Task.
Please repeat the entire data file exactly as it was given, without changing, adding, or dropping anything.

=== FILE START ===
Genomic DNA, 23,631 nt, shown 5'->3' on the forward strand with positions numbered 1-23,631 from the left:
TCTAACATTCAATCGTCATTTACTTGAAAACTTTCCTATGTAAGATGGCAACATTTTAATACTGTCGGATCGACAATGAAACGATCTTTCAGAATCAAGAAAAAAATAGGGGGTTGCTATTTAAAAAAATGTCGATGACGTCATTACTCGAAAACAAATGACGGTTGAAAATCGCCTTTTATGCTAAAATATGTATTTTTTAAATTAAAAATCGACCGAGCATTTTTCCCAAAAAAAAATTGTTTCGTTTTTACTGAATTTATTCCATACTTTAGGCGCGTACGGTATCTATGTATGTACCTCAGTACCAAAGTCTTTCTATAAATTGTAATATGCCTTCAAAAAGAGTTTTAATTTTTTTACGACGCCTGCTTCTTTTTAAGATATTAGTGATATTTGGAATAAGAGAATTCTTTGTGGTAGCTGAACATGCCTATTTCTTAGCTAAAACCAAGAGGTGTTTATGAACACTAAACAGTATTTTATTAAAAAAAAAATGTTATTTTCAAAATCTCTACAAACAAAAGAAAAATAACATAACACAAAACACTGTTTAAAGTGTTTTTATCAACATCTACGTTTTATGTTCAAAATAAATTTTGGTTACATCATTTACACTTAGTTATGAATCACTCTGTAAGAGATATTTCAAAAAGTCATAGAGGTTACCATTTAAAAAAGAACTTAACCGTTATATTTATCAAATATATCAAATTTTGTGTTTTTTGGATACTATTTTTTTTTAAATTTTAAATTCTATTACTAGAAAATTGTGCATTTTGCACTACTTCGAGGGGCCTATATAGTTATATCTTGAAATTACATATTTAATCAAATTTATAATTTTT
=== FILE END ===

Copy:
Genomic DNA, 23,631 nt, shown 5'->3' on the forward strand with positions numbered 1-23,631 from the left:
TCTAACATTCAATCGTCATTTACTTGAAAACTTTCCTATGTAAGATGGCAACATTTTAATACTGTCGGATCGACAATGAAACGATCTTTCAGAATCAAGAAAAAAATAGGGGGTTGCTATTTAAAAAAATGTCGATGACGTCATTACTCGAAAACAAATGACGGTTGAAAATCGCCTTTTATGCTAAAATATGTATTTTTTAAATTAAAAATCGACCGAGCATTTTTCCCAAAAAAAAATTGTTTCGTTTTTACTGAATTTATTCCATACTTTAGGCGCGTACGGTATCTATGTATGTACCTCAGTACCAAAGTCTTTCTATAAATTGTAATATGCCTTCAAAAAGAGTTTTAATTTTTTTACGACGCCTGCTTCTTTTTAAGATATTAGTGATATTTGGAATAAGAGAATTCTTTGTGGTAGCTGAACATGCCTATTTCTTAGCTAAAACCAAGAGGTGTTTATGAACACTAAACAGTATTTTATTAAAAAAAAAATGTTATTTTCAAAATCTCTACAAACAAAAGAAAAATAACATAACACAAAACACTGTTTAAAGTGTTTTTATCAACATCTACGTTTTATGTTCAAAATAAATTTTGGTTACATCATTTACACTTAGTTATGAATCACTCTGTAAGAGATATTTCAAAAAGTCATAGAGGTTACCATTTAAAAAAGAACTTAACCGTTATATTTATCAAATATATCAAATTTTGTGTTTTTTGGATACTATTTTTTTTTAAATTTTAAATTCTATTACTAGAAAATTGTGCATTTTGCACTACTTCGAGGGGCCTATATAGTTATATCTTGAAATTACATATTTAATCAAATTTATAATTTTT